and Verizon Communications Inc.
agreed to delay their planned Dec. 5 rollout of a new 5G frequency band so they can work with the Federal Aviation Administration to address concerns about potential interference with key cockpit safety systems.
The cellphone carriers said Thursday they would delay their planned 5G deployments until Jan. 5, responding to the aviation regulator’s warnings while disputing claims that the proposed cellular signals would represent a danger.
The FAA, a unit of the U.S. Transportation Department, had been planning to issue official mandates as soon as this week that would limit pilots’ use of certain automated cockpit systems, such as those that help planes land in poor weather, according to government and industry officials familiar with the planned orders. Those limits would aim to avoid potential interference from wireless towers on the ground transmitting new 5G signals.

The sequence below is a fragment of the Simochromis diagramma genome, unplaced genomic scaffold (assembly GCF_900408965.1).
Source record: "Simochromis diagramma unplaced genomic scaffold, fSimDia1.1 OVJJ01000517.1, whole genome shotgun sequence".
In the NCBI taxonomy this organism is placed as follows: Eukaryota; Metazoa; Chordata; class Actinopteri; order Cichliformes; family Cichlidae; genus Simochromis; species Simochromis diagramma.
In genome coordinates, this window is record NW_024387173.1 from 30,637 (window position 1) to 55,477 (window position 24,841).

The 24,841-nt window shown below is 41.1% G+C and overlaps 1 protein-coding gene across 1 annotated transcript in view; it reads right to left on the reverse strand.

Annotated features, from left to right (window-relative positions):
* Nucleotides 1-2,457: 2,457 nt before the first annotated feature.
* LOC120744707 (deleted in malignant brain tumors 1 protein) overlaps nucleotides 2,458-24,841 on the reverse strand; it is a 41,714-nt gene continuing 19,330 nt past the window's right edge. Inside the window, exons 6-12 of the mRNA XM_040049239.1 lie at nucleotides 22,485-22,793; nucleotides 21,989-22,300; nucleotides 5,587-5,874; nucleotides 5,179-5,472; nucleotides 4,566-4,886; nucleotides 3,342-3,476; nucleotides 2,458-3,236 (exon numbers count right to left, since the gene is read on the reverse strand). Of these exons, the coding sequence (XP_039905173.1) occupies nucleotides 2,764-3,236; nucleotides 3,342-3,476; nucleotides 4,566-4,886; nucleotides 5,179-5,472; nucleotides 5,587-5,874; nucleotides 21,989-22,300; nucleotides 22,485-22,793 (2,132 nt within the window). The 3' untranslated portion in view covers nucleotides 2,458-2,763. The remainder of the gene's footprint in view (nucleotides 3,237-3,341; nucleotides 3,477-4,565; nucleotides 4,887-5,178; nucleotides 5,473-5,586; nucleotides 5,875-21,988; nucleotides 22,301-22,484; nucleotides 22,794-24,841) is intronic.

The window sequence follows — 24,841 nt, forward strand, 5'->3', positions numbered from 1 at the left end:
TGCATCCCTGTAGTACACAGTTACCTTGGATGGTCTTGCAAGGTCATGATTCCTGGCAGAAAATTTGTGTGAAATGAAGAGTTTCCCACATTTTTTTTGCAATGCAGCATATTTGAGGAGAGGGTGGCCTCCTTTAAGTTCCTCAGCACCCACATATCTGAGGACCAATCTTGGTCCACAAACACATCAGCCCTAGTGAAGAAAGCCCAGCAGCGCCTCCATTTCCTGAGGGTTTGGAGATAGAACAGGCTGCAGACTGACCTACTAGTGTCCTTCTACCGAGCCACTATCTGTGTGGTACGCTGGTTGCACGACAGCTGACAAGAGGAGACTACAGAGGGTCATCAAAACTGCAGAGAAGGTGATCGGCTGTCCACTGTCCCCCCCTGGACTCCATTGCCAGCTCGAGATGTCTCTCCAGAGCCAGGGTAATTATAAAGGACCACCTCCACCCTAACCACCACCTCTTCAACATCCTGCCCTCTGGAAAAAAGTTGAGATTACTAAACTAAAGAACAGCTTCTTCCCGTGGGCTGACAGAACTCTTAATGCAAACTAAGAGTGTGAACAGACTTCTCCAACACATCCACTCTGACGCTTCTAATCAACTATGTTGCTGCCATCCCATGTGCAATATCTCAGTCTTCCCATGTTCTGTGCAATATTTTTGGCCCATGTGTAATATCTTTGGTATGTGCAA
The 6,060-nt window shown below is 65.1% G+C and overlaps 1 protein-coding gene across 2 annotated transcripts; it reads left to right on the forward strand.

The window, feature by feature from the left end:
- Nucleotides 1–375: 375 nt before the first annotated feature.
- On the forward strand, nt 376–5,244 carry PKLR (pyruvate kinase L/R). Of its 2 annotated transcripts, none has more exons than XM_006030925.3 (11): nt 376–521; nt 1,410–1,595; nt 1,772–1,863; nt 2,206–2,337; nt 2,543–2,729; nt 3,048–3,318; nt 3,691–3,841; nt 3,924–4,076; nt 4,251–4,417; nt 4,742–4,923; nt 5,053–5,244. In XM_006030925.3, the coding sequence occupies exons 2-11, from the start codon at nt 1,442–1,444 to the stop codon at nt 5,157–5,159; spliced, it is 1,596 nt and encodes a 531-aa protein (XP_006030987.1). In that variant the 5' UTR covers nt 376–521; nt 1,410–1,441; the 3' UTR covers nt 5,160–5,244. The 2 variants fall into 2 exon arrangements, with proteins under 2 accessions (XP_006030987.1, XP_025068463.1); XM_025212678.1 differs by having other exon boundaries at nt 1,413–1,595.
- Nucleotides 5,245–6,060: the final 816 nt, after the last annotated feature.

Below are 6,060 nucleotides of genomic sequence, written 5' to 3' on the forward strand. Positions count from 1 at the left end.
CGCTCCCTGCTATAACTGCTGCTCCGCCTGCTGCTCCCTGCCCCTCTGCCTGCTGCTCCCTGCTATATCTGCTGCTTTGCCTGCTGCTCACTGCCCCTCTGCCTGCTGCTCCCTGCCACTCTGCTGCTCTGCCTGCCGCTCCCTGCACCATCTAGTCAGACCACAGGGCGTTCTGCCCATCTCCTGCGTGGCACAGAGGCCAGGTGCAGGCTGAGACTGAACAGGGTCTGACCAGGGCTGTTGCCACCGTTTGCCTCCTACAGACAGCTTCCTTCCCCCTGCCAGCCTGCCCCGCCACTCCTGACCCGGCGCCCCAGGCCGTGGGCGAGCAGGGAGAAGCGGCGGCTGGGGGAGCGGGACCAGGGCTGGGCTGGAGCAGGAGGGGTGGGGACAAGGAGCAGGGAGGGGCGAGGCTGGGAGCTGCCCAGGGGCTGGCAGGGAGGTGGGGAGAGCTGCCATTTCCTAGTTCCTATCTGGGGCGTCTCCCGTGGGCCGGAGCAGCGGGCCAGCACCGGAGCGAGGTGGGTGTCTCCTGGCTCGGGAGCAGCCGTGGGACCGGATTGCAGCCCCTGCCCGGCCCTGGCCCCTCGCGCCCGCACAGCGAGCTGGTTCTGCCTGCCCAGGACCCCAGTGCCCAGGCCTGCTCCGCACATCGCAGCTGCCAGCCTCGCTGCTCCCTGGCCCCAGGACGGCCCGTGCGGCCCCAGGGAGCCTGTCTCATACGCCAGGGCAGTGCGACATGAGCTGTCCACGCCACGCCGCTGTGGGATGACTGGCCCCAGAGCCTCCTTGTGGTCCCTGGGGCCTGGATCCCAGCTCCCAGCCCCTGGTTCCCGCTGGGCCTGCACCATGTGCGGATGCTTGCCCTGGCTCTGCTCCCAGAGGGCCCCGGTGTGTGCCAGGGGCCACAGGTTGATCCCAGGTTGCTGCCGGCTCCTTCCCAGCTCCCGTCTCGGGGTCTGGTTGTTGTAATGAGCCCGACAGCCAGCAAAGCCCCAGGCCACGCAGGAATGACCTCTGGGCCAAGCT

Such limits for pilots could disrupt passenger and cargo flights in the 46 metropolitan areas where the towers are located, aviation industry officials have said.
Telecom industry officials have disputed the need for more safeguards, saying that available evidence doesn’t show that the proposed 5G signals will interfere with flight equipment. Cellphone carriers in some other countries already use the wireless frequencies in question.
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